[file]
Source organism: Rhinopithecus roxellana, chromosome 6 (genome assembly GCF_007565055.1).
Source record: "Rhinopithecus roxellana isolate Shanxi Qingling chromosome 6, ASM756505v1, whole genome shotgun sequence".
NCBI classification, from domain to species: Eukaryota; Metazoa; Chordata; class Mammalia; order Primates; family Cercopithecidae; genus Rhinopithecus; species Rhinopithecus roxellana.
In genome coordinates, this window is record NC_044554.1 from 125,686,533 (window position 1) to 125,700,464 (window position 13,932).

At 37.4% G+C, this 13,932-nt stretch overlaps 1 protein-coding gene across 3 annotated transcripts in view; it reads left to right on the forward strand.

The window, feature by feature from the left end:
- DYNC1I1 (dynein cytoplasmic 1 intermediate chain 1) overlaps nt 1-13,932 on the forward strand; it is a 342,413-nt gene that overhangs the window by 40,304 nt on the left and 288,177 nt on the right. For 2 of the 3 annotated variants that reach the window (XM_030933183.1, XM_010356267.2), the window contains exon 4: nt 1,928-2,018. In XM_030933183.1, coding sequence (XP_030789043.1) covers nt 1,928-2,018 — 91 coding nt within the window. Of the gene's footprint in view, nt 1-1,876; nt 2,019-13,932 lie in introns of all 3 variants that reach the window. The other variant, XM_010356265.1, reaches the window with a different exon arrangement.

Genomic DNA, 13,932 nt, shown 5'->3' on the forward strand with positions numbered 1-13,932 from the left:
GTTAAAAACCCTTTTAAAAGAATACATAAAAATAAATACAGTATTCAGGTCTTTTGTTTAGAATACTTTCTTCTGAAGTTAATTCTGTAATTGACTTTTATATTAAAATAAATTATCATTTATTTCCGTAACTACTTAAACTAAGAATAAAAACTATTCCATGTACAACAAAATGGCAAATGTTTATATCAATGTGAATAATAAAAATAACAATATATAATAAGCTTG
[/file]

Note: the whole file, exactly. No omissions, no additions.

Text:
Source organism: Rhinopithecus roxellana, chromosome 6 (genome assembly GCF_007565055.1).
Source record: "Rhinopithecus roxellana isolate Shanxi Qingling chromosome 6, ASM756505v1, whole genome shotgun sequence".
NCBI classification, from domain to species: Eukaryota; Metazoa; Chordata; class Mammalia; order Primates; family Cercopithecidae; genus Rhinopithecus; species Rhinopithecus roxellana.
In genome coordinates, this window is record NC_044554.1 from 125,686,533 (window position 1) to 125,700,464 (window position 13,932).

At 37.4% G+C, this 13,932-nt stretch overlaps 1 protein-coding gene across 3 annotated transcripts in view; it reads left to right on the forward strand.

The window, feature by feature from the left end:
- DYNC1I1 (dynein cytoplasmic 1 intermediate chain 1) overlaps nt 1-13,932 on the forward strand; it is a 342,413-nt gene that overhangs the window by 40,304 nt on the left and 288,177 nt on the right. For 2 of the 3 annotated variants that reach the window (XM_030933183.1, XM_010356267.2), the window contains exon 4: nt 1,928-2,018. In XM_030933183.1, coding sequence (XP_030789043.1) covers nt 1,928-2,018 — 91 coding nt within the window. Of the gene's footprint in view, nt 1-1,876; nt 2,019-13,932 lie in introns of all 3 variants that reach the window. The other variant, XM_010356265.1, reaches the window with a different exon arrangement.

Genomic DNA, 13,932 nt, shown 5'->3' on the forward strand with positions numbered 1-13,932 from the left:
GTTAAAAACCCTTTTAAAAGAATACATAAAAATAAATACAGTATTCAGGTCTTTTGTTTAGAATACTTTCTTCTGAAGTTAATTCTGTAATTGACTTTTATATTAAAATAAATTATCATTTATTTCCGTAACTACTTAAACTAAGAATAAAAACTATTCCATGTACAACAAAATGGCAAATGTTTATATCAATGTGAATAATAAAAATAACAATATATAATAAGCTTG